Health Indicator Report of Flooding
Climate experts project that as the climate continues to change, so will the frequency of extreme weather events. Such events have the potential to adversely affect human health and are therefore a public health concern. Droughts, floods, and wildfires have occurred in Utah, but the question is whether climate change will influence the frequency of these extreme weather events.
NotesFlash flood: A rapid and extreme flow of high water into a normally dry area, or a rapid water level rise in a stream or creek above a predetermined flood level, beginning within six hours of the causative event (e.g. intense rainfall, dam failure, ice jam). However, the actual time threshold may vary in different parts of the country. Ongoing flooding can intensify to flash flooding in cases where intense rainfall results in a rapid surge of rising flood waters.  Flood: Any high flow, overflow, or inundation by water which causes or threatens damage. [[br]] [[br]] ---- 4. National Oceanic and Atmospheric Association, National Weather Service (2009). Glossary - Definitions of flood and flash flood. Retrieved on December 21, 2016 from [http://w1.weather.gov/glossary/]
Data SourceNational Oceanic and Atmospheric Administration (NOAA), National Centers for Environmental Information
DefinitionFlooding refers to any high flow, overflow, or inundation by water which causes or threatens damage.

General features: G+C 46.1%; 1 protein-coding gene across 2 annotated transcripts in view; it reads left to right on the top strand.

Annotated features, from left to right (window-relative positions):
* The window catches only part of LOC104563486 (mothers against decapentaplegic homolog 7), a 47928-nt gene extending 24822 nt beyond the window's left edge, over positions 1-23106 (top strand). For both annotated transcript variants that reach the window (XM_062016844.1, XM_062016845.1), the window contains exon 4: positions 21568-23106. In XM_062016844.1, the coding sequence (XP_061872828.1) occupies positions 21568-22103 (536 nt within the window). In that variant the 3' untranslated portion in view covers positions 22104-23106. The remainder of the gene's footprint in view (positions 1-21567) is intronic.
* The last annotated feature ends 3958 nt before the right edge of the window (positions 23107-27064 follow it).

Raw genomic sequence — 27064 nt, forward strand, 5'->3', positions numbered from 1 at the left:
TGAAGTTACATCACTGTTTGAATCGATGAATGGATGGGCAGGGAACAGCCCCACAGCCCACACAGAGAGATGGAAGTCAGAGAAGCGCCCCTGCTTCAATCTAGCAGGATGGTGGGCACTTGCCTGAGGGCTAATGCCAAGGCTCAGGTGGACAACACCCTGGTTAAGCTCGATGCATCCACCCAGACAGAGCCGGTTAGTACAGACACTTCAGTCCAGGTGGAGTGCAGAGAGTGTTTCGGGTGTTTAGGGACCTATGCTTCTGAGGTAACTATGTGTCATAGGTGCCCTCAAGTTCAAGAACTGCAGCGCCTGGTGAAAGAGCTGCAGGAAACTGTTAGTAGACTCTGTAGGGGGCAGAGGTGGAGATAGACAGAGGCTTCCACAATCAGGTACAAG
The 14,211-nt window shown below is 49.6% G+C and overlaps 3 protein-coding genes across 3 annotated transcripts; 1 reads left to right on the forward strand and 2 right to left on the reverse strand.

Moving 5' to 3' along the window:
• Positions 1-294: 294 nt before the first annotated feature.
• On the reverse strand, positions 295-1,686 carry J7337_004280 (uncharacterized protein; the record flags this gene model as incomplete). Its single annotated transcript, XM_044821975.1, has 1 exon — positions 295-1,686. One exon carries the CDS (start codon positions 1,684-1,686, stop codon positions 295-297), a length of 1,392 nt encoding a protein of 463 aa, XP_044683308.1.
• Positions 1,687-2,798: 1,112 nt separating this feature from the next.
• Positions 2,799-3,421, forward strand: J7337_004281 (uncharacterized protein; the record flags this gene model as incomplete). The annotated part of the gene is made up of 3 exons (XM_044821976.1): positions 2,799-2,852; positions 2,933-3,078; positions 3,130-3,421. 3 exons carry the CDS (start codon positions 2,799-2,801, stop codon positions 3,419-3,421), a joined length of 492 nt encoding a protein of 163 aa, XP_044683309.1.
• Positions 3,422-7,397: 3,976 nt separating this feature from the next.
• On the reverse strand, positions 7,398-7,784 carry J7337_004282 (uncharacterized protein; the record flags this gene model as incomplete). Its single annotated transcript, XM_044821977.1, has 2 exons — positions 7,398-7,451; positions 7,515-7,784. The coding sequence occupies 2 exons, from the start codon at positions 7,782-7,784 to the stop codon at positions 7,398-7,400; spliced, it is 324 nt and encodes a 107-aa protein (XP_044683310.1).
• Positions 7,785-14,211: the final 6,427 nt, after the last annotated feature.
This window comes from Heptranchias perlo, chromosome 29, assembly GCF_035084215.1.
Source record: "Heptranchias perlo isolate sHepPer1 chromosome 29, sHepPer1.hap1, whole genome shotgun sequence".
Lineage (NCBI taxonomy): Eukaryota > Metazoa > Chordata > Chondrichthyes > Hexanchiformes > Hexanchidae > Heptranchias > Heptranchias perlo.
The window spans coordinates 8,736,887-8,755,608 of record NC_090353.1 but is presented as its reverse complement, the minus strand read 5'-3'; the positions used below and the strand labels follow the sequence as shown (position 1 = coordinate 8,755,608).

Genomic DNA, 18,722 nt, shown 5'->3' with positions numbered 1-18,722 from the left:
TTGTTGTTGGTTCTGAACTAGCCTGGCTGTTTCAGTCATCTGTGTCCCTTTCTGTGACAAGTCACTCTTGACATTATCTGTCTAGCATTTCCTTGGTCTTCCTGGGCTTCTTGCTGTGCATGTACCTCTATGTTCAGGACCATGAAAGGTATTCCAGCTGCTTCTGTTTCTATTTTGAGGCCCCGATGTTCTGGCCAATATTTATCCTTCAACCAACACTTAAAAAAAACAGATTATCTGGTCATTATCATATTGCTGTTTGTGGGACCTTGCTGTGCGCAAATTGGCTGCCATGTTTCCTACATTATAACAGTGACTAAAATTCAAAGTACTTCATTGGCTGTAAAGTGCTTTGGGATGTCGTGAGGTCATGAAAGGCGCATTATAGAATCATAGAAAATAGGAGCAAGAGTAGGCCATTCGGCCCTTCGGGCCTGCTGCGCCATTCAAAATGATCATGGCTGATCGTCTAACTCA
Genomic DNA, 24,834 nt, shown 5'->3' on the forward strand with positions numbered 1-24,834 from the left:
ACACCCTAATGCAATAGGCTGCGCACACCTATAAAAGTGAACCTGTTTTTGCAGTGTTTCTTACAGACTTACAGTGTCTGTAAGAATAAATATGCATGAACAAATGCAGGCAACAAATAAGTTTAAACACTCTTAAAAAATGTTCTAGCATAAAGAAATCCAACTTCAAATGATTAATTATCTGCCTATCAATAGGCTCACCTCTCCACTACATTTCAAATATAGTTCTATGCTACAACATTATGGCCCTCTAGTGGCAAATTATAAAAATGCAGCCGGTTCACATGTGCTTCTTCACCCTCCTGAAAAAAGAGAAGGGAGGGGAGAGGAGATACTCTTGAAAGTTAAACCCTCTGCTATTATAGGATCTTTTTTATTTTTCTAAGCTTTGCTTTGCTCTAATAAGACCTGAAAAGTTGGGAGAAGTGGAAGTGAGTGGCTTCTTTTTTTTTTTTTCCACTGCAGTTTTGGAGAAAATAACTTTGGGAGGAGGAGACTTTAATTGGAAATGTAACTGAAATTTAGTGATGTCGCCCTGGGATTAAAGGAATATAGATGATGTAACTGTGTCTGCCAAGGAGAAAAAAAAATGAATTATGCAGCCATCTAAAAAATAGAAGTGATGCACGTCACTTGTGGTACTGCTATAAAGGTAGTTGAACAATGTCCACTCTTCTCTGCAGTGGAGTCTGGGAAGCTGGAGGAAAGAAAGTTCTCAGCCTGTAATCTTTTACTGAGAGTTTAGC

NumeratorThis Indicator Report contains the following variables: # Total cost due to flood damage (in U.S. dollars) # Number of deaths and injuries from floods # Number of flood events by type
What Is Being Done?The Utah Department of Health (UDOH) Bureau of Emergency Medical Services and Preparedness is in operation to coordinate local, state, and federal agencies in assisting health care systems with emergency preparedness and how to respond when a disaster strikes. If a flood or any other type of disaster were to occur, the UDOH has implemented a 24-hour statewide support line to assist public health professionals and health care providers in supplying aid to the community. At the federal level, the CDC has a web page dedicated to educating the public on how to prepare for a flood and what should be done after a flood. Topics include water safety, sanitation and hygiene, mold, and precautions to take post-flooding. Flood information from the CDC can be accessed at [https://www.cdc.gov/disasters/floods/]
Page Content Updated On 04/06/2018, Published on 04/27/2018